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Nissan Magnite CVT In Long Term: What's Good And What's Not?

Nissan sent us the Magnite CVT for long-term duties and here’s how it has performed so far
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By Dhruv Attri

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1 mins read

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Published on November 30, 2023

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Highlights

  • The Nissan Magnite CVT XV variant in dual-tone shade costs Rs 10.16 lakh (ex-showroom).
  • The Magnite was recently launched with an AMT gearbox.
  • The Nissan Magnite prices range between Rs 6 lakh and Rs 11.02 lakh

The Nissan Magnite entered the carandbike long term garage a couple of weeks back. Now, I have always seen the subcompact SUV as a capable workhorse, and that is what it was being used as. From commuting to the office to performing support car duty for our shoots, the Magnite has performed all kinds of roles, traversing through city traffic and occasional highway drives. So, how has it performed and what are the pros and cons? Let’s sum them up.

Nissan Magnite CVT: Pros

 

Smooth and powerful

 

The Magnite in our long-term fleet is the top-end XV Premium (O) that is powered by the 1.0-litre turbocharged engine, which is mated to a CVT automatic. The car has already racked up more than 16,000 km on the odometer, and the motor still offers decent performance. Even with a total of four occupants on board, it doesn’t struggle during overtakes. It's good for city commute and cruising. 

The CVT is good and does its job well with minimal rubber-band effect. Having said that, it's not the most exciting gearbox out there.

Easy-to-use features

 

The Magnite is one of the most competitively priced offerings in the segment. Despite that, the feature set is quite modern and no-nonsense. You get an 8-inch touchscreen, wireless CarPlay and Android Auto along with wireless charging and a digital driver display. And it all works seamlessly which helps when you are driving it on a daily basis.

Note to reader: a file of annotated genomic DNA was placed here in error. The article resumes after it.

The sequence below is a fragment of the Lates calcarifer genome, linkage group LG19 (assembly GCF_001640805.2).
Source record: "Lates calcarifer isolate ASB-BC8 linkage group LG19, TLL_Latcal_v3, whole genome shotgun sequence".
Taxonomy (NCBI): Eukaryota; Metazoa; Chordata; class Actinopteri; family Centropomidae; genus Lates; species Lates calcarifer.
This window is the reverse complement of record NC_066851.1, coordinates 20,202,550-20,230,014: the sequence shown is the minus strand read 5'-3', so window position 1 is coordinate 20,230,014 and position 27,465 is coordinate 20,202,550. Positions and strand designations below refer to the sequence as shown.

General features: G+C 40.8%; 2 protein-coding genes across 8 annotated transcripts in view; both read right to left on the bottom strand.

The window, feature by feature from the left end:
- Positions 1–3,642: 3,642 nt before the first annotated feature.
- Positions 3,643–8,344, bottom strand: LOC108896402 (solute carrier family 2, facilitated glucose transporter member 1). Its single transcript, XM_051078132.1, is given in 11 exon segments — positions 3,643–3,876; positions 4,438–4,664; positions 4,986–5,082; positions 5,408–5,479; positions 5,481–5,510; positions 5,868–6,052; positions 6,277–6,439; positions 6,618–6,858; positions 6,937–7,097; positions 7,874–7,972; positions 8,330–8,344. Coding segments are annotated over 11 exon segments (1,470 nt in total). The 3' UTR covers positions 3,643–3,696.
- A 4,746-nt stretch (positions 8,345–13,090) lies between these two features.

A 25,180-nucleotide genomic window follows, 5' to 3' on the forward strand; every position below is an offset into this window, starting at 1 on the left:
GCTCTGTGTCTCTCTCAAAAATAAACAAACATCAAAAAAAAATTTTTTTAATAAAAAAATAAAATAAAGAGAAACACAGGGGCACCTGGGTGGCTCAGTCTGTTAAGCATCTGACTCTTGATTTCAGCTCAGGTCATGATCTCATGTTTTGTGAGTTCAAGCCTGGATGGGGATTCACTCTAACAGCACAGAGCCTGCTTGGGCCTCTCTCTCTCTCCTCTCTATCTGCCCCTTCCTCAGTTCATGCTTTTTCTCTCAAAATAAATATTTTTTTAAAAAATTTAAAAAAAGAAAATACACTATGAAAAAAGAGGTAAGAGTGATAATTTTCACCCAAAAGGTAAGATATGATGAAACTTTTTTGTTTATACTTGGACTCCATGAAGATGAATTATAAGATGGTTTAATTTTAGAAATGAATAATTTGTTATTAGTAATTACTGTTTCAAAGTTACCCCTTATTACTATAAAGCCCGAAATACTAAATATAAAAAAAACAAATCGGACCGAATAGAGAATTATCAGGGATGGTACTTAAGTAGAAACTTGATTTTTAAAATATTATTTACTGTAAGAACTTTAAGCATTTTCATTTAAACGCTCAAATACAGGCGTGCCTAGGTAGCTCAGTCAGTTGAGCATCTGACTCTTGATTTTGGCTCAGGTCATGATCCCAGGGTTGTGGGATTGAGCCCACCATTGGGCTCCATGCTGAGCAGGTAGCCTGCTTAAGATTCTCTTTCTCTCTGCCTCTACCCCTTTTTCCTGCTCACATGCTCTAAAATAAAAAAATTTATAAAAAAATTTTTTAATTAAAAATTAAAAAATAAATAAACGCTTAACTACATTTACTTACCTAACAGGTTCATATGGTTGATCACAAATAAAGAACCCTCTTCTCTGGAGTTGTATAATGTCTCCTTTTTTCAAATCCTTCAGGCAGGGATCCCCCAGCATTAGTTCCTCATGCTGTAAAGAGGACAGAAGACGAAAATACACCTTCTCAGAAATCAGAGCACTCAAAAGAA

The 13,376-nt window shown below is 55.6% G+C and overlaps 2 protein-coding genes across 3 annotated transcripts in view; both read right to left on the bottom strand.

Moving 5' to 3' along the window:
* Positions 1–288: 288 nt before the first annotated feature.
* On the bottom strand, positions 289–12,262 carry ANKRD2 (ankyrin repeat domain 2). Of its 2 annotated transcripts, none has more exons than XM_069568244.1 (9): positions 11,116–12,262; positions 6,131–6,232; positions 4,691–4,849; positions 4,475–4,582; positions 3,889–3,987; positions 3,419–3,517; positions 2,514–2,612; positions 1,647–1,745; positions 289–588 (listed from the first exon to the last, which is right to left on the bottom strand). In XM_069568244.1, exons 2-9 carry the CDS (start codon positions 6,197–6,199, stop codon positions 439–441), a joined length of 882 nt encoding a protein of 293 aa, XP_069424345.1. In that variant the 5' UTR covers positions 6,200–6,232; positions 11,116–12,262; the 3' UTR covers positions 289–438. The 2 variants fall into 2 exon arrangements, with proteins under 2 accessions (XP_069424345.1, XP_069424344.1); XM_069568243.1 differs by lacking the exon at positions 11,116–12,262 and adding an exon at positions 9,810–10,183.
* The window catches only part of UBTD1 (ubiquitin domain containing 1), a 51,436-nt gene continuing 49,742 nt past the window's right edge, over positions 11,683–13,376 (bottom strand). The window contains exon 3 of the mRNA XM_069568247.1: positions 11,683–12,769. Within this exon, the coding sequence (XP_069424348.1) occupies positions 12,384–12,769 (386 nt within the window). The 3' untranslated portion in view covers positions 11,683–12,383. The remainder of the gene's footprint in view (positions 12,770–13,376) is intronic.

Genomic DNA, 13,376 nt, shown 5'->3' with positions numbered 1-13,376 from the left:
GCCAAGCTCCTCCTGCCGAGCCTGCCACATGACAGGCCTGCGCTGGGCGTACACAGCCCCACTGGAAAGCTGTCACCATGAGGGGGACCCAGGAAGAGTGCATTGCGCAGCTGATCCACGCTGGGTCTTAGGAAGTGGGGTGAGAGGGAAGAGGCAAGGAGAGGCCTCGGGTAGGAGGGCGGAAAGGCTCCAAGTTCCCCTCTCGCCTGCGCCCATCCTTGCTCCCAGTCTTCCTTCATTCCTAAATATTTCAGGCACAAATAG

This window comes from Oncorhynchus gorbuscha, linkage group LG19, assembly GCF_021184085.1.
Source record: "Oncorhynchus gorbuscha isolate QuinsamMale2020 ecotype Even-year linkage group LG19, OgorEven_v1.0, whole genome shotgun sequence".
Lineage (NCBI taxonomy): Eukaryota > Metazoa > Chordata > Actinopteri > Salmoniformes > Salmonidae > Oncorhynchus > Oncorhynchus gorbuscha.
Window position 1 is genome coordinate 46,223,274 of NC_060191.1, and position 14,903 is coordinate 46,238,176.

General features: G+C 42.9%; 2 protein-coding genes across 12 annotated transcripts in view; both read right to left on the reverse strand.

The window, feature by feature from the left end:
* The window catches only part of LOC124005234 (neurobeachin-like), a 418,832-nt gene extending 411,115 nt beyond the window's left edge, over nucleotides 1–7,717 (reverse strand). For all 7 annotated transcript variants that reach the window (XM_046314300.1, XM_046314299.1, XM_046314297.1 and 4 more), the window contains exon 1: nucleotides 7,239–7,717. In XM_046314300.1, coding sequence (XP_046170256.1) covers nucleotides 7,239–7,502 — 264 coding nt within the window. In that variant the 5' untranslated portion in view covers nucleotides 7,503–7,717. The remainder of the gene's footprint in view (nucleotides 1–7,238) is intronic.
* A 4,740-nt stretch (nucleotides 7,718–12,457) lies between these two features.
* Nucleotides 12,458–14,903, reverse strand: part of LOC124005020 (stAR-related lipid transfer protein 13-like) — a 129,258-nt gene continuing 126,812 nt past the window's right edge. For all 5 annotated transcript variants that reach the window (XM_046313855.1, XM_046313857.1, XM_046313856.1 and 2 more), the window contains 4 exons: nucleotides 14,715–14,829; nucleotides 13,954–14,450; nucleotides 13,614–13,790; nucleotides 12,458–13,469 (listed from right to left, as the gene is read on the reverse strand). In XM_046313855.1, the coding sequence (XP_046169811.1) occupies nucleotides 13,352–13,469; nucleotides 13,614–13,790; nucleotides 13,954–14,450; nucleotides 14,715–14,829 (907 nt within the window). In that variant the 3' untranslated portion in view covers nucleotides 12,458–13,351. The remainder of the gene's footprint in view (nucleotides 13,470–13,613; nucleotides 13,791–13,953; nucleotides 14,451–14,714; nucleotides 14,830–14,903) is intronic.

The 360-degree parking camera also comes in quite handy in tight spots, especially in metro cities. 

Good Ergonomics

 

The Magnite has a good amount of storage space and everything falls easily at hand. The boot space is quite uniform and the 336 litres capacity is enough for a weekend’s worth of luggage for a small family’s trip. 


Also Read: Nissan Magnite AMT India Launch On October 10

Ride and Handling

 

Despite its lightweight, the Magnite seems pretty confident at highway speeds and while cruising. It even clears bad roads quite effectively and you don’t really have to slow down if there are slightly broken roads. 


 

Cons

Camera quality 

The 360-degree camera is a boon but the quality could’ve been better. The visibility at times is quite bad, especially in the dark which makes parking a little stressful.  

 

Also Read: Nissan Launches The Magnite KURO Edition At Rs 8.27 lakh

Little issues

Usually, the phone connects wirelessly to the car as soon as you’re sat in it but sometimes when the car is getting on and off, it refuses to connect altogether. Additionally, the car doesn’t automatically unlock once the engine has been shut down. It's a small issue but becomes a major annoyance when multiple people are trying to open the doors. 
 

Driving Experience Could Have Been Better

The Magnite is a pretty sorted car to drive in almost all scenarios. However, the steering doesn’t easily self centre after taking a slow speed turn. The front suspension makes a noise when you approach bad potholes which can be unnerving. The bright side is that its just noise and the car is actually quite capable of taking a beating. Also, the throttle needs deft modulations in parking spots to get the necessary movement. 


 Also Read: Nissan Magnite EZ-Shift Review: A More Affordable 'Automatic' Option

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